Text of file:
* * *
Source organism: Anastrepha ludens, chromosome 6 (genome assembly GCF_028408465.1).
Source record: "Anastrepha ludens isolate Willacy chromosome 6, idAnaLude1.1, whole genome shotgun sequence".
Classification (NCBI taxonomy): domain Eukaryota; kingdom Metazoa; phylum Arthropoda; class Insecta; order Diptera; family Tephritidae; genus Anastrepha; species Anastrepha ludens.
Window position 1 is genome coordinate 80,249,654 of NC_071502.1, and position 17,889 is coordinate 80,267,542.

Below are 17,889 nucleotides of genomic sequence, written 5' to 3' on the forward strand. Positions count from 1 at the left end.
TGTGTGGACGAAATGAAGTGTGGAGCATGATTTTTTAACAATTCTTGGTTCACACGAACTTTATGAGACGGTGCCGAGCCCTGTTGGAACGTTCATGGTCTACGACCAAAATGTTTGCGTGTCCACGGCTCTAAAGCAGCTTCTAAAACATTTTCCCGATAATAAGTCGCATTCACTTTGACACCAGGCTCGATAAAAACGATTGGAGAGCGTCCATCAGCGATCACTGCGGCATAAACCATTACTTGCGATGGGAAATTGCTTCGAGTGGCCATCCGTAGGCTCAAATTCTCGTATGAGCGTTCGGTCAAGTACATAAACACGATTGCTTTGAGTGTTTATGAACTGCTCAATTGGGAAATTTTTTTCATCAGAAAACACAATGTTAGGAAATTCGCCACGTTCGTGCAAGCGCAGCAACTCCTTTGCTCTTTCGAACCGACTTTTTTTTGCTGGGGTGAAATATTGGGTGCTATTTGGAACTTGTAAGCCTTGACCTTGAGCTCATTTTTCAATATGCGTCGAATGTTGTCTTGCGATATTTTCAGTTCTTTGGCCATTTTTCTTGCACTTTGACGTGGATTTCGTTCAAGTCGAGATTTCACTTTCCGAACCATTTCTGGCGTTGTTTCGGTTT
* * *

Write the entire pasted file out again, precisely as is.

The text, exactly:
Source organism: Anastrepha ludens, chromosome 6 (genome assembly GCF_028408465.1).
Source record: "Anastrepha ludens isolate Willacy chromosome 6, idAnaLude1.1, whole genome shotgun sequence".
Classification (NCBI taxonomy): domain Eukaryota; kingdom Metazoa; phylum Arthropoda; class Insecta; order Diptera; family Tephritidae; genus Anastrepha; species Anastrepha ludens.
Window position 1 is genome coordinate 80,249,654 of NC_071502.1, and position 17,889 is coordinate 80,267,542.

Below are 17,889 nucleotides of genomic sequence, written 5' to 3' on the forward strand. Positions count from 1 at the left end.
TGTGTGGACGAAATGAAGTGTGGAGCATGATTTTTTAACAATTCTTGGTTCACACGAACTTTATGAGACGGTGCCGAGCCCTGTTGGAACGTTCATGGTCTACGACCAAAATGTTTGCGTGTCCACGGCTCTAAAGCAGCTTCTAAAACATTTTCCCGATAATAAGTCGCATTCACTTTGACACCAGGCTCGATAAAAACGATTGGAGAGCGTCCATCAGCGATCACTGCGGCATAAACCATTACTTGCGATGGGAAATTGCTTCGAGTGGCCATCCGTAGGCTCAAATTCTCGTATGAGCGTTCGGTCAAGTACATAAACACGATTGCTTTGAGTGTTTATGAACTGCTCAATTGGGAAATTTTTTTCATCAGAAAACACAATGTTAGGAAATTCGCCACGTTCGTGCAAGCGCAGCAACTCCTTTGCTCTTTCGAACCGACTTTTTTTTGCTGGGGTGAAATATTGGGTGCTATTTGGAACTTGTAAGCCTTGACCTTGAGCTCATTTTTCAATATGCGTCGAATGTTGTCTTGCGATATTTTCAGTTCTTTGGCCATTTTTCTTGCACTTTGACGTGGATTTCGTTCAAGTCGAGATTTCACTTTCCGAACCATTTCTGGCGTTGTTTCGGTTT